5 Films that You Need to Watch as a Photographer

5 Films Post Image by Jay GoodrichWhat truly inspires you? And don’t travel down the route of other photographers and photography. This is the obvious and easy answer – as photographers we are ALL inspired by other photographers and photography. There are thousands of other disciplines, activities, and hobbies out there that can change the way we see the world. The two things that get my engines roaring (other than a monster mocha) are modern paintings and film. I am not talking about the undisputed classics like Casablanca and Gone with the Wind, I am talking about the likes of The Matrix, The Shawshank Redemption, and Apocalypse Now. Contemporary films that make you think, scare you with the possibilities, or change your perspective on a controversial issue. Now, without putting links/trailers into this post of my favorite full length feature films, I think these Five films about photography, by photographers, and related to photography are absolutely perfect to get you thinking, inspired, and ready to possibly discover another avenue for your work. I promise they are worth using up your lunch hour to watch…

Fukushima Broken Lives

Fukushima Broken Lives from Damir Sagolj on Vimeo.

Photojournalist Damir Sagolj created this amazing short simply by interviewing a survivor from the Fukushima disaster, while playing the stills he created for the story as a slide show, and inserting additional related motion clips that further reinforce his concept. It is proof that you do not need thousand dollar sliders, heart pounding music, and more camera motion than the latest Transformers blockbuster to create something that audiences will respond to. We respond to what Damir has created here because we all recognize that any of us could be in the same situation and the conflict becomes how to deal with this tragedy.

Ed Templeton: A Professional Skateboarder Turns Artist

Ed Templeton: A Professional Skateboarder Turns Artist from Leica Camera on Vimeo.

Even though this film is a bit of an advertisement for Leica, you truly make a personal connection with Ed Templeton. You begin to understand a single person’s struggle to highlight not only what he sees in this world, but more importantly how he sees it. You get the feeling that not only you, but anyone could approach Ed and strike up a conversation. It is a quiet moment that allows us all to reflect on ourselves as photographers.

Proof: The Photographers on Photography

I referenced some of my favorite quotes from this film in an earlier blog post, but this film covers just about everything that I believe in from a photography perspective. It is similar to the Ed Templeton video above, in that it allows you to get into the mind of some of the greatest photographers out there today, while highlighting some of their amazing photographs.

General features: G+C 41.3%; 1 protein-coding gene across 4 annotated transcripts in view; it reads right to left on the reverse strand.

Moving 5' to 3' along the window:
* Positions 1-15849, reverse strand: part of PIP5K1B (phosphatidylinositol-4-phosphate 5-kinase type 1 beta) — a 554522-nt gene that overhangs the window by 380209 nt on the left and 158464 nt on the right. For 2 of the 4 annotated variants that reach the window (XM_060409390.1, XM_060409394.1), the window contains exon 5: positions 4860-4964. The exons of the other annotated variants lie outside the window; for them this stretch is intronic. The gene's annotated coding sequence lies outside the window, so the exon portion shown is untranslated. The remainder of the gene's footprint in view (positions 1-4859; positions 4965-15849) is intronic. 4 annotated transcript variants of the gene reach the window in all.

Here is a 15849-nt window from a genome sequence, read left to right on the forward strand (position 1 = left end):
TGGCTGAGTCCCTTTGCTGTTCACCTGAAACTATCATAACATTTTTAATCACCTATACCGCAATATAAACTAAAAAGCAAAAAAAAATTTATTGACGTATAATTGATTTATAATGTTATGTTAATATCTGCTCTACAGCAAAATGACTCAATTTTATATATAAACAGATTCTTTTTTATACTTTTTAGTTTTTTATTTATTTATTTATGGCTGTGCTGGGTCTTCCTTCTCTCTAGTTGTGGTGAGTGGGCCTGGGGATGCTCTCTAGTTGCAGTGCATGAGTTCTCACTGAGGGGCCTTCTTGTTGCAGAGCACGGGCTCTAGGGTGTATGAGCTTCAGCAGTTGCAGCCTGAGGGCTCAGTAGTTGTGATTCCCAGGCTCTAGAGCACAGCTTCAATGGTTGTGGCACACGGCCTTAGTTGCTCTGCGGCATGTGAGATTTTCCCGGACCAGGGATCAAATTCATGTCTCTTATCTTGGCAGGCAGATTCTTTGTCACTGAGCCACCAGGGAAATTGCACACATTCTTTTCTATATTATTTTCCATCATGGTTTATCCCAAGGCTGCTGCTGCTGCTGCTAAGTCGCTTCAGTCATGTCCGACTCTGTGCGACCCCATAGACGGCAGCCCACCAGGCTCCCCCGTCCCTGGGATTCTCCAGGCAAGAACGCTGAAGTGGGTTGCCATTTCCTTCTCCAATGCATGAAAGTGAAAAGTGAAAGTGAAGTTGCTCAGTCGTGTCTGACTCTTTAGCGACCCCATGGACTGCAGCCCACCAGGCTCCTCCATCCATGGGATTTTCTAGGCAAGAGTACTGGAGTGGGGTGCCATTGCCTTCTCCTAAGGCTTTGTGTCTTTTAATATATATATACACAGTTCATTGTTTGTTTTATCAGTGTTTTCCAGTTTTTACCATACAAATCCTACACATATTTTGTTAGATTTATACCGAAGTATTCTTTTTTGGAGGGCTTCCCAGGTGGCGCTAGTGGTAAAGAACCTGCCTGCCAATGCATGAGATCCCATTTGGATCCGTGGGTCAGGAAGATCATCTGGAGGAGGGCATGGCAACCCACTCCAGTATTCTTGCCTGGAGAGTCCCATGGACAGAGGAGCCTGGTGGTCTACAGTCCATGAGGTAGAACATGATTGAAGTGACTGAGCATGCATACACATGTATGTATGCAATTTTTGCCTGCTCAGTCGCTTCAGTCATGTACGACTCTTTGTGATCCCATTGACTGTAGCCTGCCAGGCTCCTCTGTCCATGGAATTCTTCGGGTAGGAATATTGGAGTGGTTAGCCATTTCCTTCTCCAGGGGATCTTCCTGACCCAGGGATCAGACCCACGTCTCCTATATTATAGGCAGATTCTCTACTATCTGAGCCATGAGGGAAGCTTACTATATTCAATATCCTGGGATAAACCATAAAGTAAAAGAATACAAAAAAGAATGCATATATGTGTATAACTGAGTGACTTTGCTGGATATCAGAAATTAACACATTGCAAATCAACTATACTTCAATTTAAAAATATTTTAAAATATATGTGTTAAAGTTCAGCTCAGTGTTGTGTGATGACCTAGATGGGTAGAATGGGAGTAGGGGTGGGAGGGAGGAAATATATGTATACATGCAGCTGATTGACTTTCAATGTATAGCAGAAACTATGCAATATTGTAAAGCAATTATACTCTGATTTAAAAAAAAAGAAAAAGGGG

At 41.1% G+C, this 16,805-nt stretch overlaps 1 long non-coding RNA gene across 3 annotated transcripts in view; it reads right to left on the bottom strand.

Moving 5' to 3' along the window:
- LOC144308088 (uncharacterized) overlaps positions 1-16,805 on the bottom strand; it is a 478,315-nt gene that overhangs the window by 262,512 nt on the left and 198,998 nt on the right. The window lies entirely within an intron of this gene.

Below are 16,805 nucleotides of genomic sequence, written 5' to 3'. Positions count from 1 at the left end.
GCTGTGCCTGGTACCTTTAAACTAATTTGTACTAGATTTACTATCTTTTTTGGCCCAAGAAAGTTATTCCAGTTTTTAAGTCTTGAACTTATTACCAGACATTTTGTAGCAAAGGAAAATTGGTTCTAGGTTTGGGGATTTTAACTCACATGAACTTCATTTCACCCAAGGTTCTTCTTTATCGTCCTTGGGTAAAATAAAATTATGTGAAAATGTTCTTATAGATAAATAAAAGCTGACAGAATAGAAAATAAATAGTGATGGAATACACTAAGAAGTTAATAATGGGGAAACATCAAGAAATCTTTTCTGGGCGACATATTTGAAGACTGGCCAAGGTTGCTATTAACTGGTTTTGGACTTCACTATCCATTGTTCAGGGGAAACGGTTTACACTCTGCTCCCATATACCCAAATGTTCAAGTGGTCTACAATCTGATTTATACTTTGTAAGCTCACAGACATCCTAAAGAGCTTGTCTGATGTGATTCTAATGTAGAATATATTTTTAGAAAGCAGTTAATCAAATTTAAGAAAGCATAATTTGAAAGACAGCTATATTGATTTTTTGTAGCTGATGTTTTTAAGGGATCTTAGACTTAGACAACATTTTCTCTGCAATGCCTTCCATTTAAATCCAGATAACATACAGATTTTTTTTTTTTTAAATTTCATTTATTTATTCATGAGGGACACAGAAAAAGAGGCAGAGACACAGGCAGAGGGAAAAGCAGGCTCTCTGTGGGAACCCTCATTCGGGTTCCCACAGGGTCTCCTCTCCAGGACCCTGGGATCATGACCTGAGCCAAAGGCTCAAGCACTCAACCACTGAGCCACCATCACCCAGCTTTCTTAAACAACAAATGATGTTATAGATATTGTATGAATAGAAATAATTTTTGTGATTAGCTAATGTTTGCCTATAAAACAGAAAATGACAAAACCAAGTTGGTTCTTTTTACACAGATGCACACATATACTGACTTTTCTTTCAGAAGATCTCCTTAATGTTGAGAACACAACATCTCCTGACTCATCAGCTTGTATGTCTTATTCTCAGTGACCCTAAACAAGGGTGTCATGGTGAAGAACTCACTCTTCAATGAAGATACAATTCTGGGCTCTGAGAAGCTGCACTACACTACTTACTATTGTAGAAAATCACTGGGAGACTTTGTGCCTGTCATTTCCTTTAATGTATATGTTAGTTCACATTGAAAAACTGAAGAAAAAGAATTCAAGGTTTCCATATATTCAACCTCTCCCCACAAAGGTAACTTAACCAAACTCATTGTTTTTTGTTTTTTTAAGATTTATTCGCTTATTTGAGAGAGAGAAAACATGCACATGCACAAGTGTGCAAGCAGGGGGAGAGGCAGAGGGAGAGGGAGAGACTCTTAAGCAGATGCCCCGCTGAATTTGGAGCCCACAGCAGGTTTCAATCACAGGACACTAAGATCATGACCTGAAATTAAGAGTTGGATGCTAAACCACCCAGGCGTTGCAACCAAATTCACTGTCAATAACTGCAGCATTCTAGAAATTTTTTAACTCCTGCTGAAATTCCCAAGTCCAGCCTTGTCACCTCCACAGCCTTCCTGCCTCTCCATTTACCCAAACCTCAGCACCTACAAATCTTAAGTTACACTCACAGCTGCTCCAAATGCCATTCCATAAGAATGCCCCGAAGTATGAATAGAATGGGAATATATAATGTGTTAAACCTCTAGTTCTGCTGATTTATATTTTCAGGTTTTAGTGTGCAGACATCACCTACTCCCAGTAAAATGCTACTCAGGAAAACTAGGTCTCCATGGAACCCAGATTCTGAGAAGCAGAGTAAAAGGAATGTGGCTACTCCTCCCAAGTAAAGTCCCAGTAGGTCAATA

La Grave: A Skier’s Journey

La Grave: A Skier’s Journey Ep2 from Jordan Manley Photography on Vimeo.

This film hits a very personal note with me. I lived in La Grave for a ski season seventeen years ago and my wife (of only 6 months back then) got really hurt skiing there. It has taken her 3 surgeries to fix all the broken pieces of her body from that accident, so there are some haunting memories in play here. Regardless, this area of France has a beauty and power that commands not only respect, but a visit. The other key to this video is that Jordan Manley is an amazing still photographer too. He has bee a huge inspiration for me for a very long time. His vision has an almost innocent, kid-perspective of the world. When I watch his films and look at his stills I get this feeling that I am seeing something amazingly new and fresh, even if I know exactly where his shot was taken. We all need to strive to discover our planet this very way.


Photographers from BlackLab on Vimeo.

This is what would happen if you took clips from some very classic films that highlighted the profession of photography and put them all together in way that highlighted, well, photographers. It is a great edit that plays on our every move from the “just hold that pose moment” to the sound of the shutter moving in a ton of different camera types. “They weren’t after the money, they…they, captured the, nobility of human suffering.” – listen for it in the film.

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